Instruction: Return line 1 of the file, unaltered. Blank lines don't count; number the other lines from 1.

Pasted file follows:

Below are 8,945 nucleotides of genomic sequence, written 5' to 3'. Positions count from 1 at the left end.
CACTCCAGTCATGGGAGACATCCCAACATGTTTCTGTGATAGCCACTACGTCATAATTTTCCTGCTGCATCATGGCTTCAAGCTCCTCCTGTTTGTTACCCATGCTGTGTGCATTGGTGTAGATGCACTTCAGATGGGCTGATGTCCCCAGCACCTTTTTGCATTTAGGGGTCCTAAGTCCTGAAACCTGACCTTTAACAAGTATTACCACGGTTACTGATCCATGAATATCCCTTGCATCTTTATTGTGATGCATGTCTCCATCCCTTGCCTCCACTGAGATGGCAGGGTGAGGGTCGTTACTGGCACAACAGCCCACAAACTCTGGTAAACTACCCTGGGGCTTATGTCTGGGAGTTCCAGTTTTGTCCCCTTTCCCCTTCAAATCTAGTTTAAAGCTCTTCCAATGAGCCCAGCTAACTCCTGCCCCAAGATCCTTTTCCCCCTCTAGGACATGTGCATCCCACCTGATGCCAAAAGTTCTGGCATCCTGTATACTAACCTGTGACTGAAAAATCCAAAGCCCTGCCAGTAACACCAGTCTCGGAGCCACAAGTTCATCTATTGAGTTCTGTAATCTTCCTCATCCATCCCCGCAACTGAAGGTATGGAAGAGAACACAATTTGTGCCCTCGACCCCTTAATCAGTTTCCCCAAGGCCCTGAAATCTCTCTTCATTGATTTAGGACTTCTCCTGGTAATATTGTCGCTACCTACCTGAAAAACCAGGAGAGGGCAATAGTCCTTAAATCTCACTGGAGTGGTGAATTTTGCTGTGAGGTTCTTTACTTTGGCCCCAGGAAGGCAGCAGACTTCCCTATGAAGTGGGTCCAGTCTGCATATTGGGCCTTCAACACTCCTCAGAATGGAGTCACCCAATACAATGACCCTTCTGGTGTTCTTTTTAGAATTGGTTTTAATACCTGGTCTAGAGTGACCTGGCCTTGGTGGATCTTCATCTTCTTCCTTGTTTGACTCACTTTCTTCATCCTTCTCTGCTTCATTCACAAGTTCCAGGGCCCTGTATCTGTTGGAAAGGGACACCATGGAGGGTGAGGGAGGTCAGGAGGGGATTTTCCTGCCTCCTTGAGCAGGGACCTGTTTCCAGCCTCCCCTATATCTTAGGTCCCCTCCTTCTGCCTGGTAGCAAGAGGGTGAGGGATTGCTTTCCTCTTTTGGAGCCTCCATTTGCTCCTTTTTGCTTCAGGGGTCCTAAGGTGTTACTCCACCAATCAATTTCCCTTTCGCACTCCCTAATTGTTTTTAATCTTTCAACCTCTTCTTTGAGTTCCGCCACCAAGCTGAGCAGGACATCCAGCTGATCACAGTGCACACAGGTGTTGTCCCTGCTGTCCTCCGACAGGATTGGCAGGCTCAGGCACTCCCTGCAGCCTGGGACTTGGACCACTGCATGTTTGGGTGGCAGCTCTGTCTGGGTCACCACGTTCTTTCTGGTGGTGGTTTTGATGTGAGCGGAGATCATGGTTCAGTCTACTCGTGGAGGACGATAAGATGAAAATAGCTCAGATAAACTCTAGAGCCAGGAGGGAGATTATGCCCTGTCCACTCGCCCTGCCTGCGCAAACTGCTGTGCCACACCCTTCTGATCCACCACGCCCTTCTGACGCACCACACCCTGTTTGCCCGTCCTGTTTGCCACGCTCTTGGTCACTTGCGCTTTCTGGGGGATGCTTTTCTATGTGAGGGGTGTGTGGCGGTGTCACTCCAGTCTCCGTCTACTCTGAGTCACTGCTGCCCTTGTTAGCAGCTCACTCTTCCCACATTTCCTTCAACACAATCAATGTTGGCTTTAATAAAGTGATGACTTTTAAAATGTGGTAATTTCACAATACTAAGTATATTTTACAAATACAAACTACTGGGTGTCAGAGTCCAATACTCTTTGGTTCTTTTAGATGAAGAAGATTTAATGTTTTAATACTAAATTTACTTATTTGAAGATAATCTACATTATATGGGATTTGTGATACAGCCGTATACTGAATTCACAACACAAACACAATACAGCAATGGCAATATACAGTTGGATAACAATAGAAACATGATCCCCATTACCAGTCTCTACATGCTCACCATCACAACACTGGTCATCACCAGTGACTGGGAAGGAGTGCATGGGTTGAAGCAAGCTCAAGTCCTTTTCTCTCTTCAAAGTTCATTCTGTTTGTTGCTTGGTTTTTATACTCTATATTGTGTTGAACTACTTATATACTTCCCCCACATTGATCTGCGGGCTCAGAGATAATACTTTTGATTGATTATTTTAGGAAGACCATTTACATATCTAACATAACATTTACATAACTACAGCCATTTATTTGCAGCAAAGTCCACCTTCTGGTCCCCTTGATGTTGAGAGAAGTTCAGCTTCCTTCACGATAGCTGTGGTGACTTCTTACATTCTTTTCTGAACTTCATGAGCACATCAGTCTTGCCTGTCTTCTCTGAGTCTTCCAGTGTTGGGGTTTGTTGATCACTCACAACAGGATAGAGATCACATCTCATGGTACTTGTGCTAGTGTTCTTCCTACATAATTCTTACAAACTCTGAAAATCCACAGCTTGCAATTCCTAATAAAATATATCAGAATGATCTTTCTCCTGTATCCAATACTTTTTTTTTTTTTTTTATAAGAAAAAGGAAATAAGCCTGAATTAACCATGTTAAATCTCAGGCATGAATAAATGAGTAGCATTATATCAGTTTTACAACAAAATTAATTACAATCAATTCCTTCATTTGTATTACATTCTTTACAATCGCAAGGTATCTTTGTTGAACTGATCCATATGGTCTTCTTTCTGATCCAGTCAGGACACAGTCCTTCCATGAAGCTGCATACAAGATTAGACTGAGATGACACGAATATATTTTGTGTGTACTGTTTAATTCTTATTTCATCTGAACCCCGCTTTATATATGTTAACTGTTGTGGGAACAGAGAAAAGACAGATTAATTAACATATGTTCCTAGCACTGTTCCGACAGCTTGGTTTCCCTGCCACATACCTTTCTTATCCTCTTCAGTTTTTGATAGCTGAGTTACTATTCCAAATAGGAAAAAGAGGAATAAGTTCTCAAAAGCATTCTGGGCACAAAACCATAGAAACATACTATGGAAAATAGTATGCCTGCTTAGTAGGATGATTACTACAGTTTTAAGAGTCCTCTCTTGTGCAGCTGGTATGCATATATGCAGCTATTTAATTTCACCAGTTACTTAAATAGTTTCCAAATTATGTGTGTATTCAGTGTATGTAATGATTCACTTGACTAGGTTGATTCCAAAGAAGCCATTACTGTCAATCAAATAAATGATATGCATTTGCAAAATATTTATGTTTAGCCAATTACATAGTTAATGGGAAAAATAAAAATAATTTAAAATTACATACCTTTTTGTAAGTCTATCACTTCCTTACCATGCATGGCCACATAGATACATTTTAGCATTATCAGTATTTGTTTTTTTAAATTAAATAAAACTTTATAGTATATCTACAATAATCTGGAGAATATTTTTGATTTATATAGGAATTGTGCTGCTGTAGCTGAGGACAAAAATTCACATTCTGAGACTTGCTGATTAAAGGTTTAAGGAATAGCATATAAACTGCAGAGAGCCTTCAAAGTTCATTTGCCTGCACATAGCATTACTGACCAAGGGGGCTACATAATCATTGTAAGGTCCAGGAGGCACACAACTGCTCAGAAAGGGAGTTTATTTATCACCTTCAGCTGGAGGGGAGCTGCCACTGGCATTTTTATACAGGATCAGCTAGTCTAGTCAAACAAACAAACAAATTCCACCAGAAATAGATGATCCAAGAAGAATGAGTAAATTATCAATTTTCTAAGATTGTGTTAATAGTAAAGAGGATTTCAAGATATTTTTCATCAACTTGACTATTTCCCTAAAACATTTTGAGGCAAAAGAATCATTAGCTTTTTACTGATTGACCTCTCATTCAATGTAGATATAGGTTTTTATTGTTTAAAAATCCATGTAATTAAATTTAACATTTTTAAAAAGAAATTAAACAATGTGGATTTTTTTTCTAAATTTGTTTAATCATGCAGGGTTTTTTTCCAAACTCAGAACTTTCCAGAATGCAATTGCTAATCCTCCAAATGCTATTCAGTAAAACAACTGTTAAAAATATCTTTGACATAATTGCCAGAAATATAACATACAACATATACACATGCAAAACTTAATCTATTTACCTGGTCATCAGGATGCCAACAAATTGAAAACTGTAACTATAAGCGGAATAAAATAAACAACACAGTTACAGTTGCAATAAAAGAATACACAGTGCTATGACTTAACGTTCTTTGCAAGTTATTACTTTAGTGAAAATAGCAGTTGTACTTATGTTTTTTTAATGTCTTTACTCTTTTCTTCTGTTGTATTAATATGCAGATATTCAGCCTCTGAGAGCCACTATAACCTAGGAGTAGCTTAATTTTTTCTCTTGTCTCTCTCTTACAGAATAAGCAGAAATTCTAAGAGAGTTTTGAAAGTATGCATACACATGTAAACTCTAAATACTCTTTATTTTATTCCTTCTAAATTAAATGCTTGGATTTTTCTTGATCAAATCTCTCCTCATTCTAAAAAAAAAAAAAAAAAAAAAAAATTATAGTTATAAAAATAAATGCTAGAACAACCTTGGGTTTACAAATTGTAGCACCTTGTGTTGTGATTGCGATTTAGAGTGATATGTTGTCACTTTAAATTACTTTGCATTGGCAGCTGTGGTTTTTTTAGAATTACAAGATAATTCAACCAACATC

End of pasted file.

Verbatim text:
Below are 8,945 nucleotides of genomic sequence, written 5' to 3'. Positions count from 1 at the left end.